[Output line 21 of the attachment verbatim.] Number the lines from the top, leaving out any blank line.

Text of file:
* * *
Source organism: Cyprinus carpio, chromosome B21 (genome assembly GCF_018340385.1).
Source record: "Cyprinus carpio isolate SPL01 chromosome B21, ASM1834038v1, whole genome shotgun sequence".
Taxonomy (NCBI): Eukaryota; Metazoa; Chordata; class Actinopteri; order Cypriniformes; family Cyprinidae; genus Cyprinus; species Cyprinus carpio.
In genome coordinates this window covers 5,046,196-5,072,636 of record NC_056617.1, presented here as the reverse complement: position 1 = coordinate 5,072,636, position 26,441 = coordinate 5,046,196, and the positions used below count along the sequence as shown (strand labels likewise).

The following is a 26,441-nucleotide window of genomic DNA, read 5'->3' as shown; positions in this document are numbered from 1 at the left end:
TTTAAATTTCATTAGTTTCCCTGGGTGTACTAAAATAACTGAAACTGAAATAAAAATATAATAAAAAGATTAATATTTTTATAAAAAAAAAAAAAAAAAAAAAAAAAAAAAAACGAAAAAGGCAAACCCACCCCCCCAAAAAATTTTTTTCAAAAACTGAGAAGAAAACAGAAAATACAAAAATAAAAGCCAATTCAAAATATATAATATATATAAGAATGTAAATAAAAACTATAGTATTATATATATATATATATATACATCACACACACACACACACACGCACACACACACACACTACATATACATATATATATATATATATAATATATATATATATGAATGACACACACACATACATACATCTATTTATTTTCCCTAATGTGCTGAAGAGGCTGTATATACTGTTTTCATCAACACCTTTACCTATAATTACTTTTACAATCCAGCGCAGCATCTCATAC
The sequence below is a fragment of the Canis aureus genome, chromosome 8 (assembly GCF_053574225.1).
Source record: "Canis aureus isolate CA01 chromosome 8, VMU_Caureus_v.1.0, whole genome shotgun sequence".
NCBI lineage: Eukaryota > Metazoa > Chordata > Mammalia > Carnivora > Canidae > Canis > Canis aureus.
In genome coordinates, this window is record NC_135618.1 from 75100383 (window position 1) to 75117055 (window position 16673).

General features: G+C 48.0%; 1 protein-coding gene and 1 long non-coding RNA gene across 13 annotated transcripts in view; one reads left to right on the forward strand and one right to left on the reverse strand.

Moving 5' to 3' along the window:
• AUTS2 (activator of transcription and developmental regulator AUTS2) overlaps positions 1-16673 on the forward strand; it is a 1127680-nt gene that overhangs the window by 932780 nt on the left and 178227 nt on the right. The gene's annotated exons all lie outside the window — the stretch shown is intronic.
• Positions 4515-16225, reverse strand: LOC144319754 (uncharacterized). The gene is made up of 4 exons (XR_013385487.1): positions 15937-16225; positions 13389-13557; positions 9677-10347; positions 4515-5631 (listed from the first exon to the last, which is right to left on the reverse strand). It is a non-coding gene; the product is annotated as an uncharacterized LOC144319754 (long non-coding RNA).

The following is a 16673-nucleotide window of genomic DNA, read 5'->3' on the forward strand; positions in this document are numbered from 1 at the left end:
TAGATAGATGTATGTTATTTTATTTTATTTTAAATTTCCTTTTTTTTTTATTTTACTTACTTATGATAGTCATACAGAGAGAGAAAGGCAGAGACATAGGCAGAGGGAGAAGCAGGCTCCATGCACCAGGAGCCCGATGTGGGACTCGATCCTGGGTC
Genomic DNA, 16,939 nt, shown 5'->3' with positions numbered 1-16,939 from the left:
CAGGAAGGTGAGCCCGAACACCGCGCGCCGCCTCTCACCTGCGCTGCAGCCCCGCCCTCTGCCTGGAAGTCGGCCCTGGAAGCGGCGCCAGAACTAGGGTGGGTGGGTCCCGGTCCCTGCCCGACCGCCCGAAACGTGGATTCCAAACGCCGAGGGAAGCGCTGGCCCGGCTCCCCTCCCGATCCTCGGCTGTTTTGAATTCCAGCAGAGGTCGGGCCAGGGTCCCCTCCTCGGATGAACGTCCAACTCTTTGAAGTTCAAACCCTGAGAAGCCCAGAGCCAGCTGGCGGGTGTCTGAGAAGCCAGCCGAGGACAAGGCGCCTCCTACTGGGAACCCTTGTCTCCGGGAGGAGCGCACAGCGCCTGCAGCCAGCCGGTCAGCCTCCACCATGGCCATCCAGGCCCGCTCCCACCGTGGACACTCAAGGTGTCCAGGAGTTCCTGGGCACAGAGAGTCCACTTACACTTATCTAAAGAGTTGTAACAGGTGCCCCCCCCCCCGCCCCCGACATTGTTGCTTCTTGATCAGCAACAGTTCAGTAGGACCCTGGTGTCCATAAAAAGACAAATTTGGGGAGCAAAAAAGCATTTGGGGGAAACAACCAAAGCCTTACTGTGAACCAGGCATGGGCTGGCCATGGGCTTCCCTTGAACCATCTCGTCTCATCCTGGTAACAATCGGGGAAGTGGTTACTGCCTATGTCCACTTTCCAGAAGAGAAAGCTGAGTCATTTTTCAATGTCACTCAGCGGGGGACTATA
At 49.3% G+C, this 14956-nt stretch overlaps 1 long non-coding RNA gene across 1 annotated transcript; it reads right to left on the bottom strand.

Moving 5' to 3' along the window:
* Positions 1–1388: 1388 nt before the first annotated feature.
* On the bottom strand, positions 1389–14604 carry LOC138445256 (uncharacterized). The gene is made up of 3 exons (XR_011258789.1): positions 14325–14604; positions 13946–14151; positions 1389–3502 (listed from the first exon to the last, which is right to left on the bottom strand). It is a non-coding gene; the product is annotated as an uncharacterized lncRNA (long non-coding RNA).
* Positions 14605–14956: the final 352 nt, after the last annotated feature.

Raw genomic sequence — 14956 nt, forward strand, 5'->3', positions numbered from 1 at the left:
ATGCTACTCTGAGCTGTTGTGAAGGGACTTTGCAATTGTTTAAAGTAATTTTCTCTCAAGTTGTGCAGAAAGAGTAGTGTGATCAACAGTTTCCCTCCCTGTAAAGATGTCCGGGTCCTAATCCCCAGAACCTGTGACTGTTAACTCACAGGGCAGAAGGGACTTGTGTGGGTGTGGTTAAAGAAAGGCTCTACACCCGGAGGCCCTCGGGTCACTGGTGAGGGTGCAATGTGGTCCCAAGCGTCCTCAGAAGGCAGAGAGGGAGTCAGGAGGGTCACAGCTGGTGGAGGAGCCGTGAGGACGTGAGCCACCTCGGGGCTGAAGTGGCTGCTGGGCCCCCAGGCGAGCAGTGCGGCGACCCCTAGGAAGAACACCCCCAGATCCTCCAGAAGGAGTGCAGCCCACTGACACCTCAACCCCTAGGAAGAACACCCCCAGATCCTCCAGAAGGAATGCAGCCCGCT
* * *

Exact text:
* Positions 1–1388: 1388 nt before the first annotated feature.